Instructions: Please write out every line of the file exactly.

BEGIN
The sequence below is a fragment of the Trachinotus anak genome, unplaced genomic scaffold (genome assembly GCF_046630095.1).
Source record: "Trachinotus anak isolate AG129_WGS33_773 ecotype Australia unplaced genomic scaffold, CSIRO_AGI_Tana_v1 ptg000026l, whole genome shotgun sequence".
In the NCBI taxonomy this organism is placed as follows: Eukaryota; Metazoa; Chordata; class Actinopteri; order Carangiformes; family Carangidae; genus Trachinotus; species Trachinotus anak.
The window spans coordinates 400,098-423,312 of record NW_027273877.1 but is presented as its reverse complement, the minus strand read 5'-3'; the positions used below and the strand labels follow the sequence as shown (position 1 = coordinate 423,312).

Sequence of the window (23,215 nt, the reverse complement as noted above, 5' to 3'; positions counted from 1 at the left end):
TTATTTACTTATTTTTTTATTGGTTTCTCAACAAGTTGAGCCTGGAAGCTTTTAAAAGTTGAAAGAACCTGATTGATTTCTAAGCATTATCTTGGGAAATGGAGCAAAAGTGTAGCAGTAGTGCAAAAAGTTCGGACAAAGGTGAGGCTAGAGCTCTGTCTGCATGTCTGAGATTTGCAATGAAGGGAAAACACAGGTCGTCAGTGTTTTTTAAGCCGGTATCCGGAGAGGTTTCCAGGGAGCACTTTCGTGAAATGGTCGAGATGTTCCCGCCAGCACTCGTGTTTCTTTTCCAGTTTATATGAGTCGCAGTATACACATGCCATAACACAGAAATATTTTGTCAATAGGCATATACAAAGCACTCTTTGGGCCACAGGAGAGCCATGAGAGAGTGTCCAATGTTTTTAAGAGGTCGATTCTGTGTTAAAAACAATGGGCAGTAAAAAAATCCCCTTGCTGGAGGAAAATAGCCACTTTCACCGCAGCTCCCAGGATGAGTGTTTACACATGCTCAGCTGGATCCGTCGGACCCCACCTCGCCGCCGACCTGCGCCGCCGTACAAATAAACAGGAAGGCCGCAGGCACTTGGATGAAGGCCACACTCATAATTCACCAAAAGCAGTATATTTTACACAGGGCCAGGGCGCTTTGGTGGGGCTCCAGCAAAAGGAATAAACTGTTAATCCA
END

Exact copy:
The sequence below is a fragment of the Trachinotus anak genome, unplaced genomic scaffold (genome assembly GCF_046630095.1).
Source record: "Trachinotus anak isolate AG129_WGS33_773 ecotype Australia unplaced genomic scaffold, CSIRO_AGI_Tana_v1 ptg000026l, whole genome shotgun sequence".
In the NCBI taxonomy this organism is placed as follows: Eukaryota; Metazoa; Chordata; class Actinopteri; order Carangiformes; family Carangidae; genus Trachinotus; species Trachinotus anak.
The window spans coordinates 400,098-423,312 of record NW_027273877.1 but is presented as its reverse complement, the minus strand read 5'-3'; the positions used below and the strand labels follow the sequence as shown (position 1 = coordinate 423,312).

Sequence of the window (23,215 nt, the reverse complement as noted above, 5' to 3'; positions counted from 1 at the left end):
TTATTTACTTATTTTTTTATTGGTTTCTCAACAAGTTGAGCCTGGAAGCTTTTAAAAGTTGAAAGAACCTGATTGATTTCTAAGCATTATCTTGGGAAATGGAGCAAAAGTGTAGCAGTAGTGCAAAAAGTTCGGACAAAGGTGAGGCTAGAGCTCTGTCTGCATGTCTGAGATTTGCAATGAAGGGAAAACACAGGTCGTCAGTGTTTTTTAAGCCGGTATCCGGAGAGGTTTCCAGGGAGCACTTTCGTGAAATGGTCGAGATGTTCCCGCCAGCACTCGTGTTTCTTTTCCAGTTTATATGAGTCGCAGTATACACATGCCATAACACAGAAATATTTTGTCAATAGGCATATACAAAGCACTCTTTGGGCCACAGGAGAGCCATGAGAGAGTGTCCAATGTTTTTAAGAGGTCGATTCTGTGTTAAAAACAATGGGCAGTAAAAAAATCCCCTTGCTGGAGGAAAATAGCCACTTTCACCGCAGCTCCCAGGATGAGTGTTTACACATGCTCAGCTGGATCCGTCGGACCCCACCTCGCCGCCGACCTGCGCCGCCGTACAAATAAACAGGAAGGCCGCAGGCACTTGGATGAAGGCCACACTCATAATTCACCAAAAGCAGTATATTTTACACAGGGCCAGGGCGCTTTGGTGGGGCTCCAGCAAAAGGAATAAACTGTTAATCCA